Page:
Press Release

December 5, 2011

For decades, some of the best journalism in America has been produced by nonprofit news organizations. Consider, for example, National Public Radio, National Geographic, the Associated Press, Consumer Reports, the American Spectator, Mother Jones and the Center for Public Integrity.

But now, thanks to a strange intersection of tax law and media policy, nonprofit news has hit a roadblock.

We’ve reported before on the Internal Revenue Service holding up and delaying approval of tax-exempt status applications for nonprofit journalism startups. Well, the agency is back in the spotlight this month in a pair of articles in the Columbia Journalism Review, one penned by Steve Waldman, the lead author of the Federal Communications Commission’s massive Information Needs of Communities report.

The spike since 2008 in new nonprofit journalism organizations, which has been heralded as one of the bright spots in the future of media in America, raised red flags for the IRS, which has long taken an unfavorable view of journalism as a charitable activity. Now the IRS is bundling all nonprofit journalism applications and considering them as a whole.

There have been troubling signs throughout this review. The IRS has suggested that journalism organizations applying for nonprofit status stop taking any advertising or even take “journalism” out of their names. “The IRS has preemptively suggested that we modify our procedures, change our policies and modify our articles of incorporation to remove the word ‘journalism’ because [journalism] is not a charitable cause,” says Kevin Davis of the Investigative News Network. Waldman points out that adopting this approach would raise fiscal challenges and First Amendment questions.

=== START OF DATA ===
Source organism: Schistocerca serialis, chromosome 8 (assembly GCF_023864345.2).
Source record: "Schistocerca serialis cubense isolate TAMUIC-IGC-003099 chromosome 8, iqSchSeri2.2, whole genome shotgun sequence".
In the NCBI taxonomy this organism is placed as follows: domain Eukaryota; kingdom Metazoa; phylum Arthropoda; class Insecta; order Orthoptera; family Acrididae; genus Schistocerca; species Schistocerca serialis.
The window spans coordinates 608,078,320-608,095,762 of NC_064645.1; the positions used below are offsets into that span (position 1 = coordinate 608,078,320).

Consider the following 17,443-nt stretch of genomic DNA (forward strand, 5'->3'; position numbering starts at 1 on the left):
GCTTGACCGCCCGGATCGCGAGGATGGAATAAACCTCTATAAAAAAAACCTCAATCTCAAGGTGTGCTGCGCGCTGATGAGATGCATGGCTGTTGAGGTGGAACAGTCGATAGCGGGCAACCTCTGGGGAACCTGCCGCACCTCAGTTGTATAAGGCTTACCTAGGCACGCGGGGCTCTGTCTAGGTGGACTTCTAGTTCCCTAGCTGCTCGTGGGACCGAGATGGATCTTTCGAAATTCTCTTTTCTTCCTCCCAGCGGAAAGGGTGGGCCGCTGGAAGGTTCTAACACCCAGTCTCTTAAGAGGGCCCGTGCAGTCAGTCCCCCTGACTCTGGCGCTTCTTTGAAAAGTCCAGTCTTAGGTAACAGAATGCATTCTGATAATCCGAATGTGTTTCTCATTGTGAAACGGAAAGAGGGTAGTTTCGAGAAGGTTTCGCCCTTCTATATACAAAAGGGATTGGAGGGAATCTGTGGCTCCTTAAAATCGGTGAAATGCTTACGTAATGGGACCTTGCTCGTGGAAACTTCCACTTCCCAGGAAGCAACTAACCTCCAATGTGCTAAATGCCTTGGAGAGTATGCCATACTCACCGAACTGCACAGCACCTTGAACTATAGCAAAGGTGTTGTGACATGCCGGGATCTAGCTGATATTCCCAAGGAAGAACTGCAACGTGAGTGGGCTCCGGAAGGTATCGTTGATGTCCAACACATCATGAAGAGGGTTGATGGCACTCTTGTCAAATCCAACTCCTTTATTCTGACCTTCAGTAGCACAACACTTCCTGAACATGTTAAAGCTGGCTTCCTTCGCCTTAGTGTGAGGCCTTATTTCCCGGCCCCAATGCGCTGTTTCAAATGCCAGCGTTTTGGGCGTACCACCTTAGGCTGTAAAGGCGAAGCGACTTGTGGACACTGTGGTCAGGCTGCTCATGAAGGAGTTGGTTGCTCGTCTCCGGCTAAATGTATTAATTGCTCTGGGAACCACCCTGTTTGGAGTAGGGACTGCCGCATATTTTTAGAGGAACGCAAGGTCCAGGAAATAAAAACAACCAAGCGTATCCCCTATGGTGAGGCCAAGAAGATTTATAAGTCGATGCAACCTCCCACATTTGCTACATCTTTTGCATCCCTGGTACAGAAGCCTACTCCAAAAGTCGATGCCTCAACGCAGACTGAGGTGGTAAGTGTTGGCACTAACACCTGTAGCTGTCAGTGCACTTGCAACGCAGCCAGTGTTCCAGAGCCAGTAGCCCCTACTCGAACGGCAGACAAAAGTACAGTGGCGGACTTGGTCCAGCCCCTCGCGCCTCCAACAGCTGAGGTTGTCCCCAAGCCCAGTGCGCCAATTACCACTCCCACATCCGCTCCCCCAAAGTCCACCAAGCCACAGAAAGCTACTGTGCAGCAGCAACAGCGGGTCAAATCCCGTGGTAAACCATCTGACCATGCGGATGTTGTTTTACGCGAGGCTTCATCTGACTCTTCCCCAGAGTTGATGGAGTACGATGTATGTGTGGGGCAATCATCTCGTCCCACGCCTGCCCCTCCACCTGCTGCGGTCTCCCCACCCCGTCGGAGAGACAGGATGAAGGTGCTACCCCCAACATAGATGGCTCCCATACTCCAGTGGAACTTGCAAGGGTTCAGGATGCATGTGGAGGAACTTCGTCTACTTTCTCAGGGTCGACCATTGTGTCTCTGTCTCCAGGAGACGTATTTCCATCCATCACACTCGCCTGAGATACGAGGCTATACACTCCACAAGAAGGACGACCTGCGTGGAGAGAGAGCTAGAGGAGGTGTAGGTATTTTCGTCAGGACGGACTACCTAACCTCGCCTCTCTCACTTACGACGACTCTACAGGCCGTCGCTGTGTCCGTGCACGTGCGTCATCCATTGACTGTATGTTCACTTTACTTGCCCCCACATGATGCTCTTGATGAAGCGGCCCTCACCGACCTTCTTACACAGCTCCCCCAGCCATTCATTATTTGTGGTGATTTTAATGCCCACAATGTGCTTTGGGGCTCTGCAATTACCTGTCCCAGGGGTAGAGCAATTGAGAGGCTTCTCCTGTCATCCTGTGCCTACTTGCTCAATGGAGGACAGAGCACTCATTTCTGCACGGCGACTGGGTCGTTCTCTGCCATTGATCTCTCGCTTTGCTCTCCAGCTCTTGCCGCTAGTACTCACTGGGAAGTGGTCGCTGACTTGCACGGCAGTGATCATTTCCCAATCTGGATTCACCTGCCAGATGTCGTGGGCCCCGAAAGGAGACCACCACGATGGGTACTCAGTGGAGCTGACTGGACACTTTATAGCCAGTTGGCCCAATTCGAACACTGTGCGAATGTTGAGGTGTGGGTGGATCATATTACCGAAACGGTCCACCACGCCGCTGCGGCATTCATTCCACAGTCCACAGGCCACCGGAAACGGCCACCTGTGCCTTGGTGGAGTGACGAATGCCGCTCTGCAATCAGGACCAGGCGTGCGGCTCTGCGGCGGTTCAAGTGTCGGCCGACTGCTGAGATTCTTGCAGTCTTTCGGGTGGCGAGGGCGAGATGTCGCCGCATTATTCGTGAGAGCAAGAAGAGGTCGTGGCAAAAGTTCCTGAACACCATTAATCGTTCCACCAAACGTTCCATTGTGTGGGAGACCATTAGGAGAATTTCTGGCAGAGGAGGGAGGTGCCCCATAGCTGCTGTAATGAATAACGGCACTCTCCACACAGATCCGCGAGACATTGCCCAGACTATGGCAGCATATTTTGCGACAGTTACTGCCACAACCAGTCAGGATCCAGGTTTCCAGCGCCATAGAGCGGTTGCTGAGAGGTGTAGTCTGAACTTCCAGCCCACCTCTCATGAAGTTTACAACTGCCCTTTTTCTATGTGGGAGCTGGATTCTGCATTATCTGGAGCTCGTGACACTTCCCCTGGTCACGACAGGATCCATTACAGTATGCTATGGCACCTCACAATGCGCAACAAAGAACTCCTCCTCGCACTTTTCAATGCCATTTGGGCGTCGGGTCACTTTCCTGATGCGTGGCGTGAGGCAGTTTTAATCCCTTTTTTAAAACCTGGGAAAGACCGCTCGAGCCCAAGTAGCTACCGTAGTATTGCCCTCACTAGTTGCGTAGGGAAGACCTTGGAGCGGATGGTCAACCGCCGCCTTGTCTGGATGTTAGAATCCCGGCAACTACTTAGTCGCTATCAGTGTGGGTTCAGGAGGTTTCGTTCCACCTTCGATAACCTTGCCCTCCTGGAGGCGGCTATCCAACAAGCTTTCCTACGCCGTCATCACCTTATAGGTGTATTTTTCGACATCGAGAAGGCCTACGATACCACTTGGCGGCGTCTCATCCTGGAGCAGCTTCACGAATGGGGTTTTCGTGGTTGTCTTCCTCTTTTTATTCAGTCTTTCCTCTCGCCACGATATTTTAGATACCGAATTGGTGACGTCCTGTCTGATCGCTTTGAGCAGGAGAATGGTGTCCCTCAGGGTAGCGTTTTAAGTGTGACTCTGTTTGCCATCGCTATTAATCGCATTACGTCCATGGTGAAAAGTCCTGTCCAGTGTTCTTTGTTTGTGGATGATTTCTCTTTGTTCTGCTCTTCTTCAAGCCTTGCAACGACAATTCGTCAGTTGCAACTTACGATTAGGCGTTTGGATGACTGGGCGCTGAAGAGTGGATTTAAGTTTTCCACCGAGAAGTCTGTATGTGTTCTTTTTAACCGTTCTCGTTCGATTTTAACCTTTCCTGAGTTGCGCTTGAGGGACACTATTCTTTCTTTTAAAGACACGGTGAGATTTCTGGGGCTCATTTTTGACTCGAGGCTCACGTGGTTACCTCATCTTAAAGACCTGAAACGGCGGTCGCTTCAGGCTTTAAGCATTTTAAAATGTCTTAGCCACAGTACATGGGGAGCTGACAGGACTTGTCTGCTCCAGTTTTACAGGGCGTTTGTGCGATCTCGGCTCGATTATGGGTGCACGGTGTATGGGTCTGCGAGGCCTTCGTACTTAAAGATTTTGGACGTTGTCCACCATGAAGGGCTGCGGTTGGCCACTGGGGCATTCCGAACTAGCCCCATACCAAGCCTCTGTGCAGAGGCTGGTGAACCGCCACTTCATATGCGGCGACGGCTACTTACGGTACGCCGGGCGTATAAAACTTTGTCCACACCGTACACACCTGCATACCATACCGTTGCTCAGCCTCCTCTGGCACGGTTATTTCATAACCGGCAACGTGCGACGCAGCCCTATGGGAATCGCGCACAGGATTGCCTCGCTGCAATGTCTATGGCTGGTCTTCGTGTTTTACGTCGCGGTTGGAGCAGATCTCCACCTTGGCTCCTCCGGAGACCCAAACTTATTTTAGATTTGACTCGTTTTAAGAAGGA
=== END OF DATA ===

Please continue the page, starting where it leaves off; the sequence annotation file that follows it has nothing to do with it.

Over at the Nonprofit Quarterly, Rick Cohen outlines three immediate impacts this debate could have on the nonprofit journalism sector. The IRS delay could hurt the development of nonprofit journalism as donors are reluctant to contribute to an organization without 501(c)(3) status. The IRS could prescribe a set of changes to make journalism organizations better fit the agency’s narrow definition of “charitable” or “educational.” Finally, all of this debate could undermine longstanding journalism nonprofits whose tax status is called into question by critics or even donors.

Both Cohen and Waldman agree that the best resolution to this debate would be to have Congress amend the tax code to formally recognize journalism as worthy of charitable status. There are currently 26 categories of organizations recognized for nonprofit status, including cemetery companies, state-chartered credit unions and black-lung disease benefit trusts. Until Congress adds a category for journalism, this issue is up to the agency’s own interpretation.

In 2009, Free Press’s report, Saving the News, called for revisions to the tax code to better support a range of new journalism organizations. That same year, Sen. Ben Cardin introduced legislation that would have been a step in the right direction. The Newspaper Revitalization Act was an imperfect bill, but it made clear that we needed to revise our tax code to ensure that journalism was recognized as a vital public service. The IRS’s actions underscore that it is time to rethink the Cardin legislation — not as a bailout for newspapers, but as a building block for all forms of nonprofit journalism.

As Free Press has long said, “If we want better media, we need better media policies. If we want better policies, we must engage more people in policy debates and demand better media.” The policy solution is clear, and the need to act couldn’t be greater. This isn’t about trying to save journalism’s past. It’s about trying to spark journalism’s future.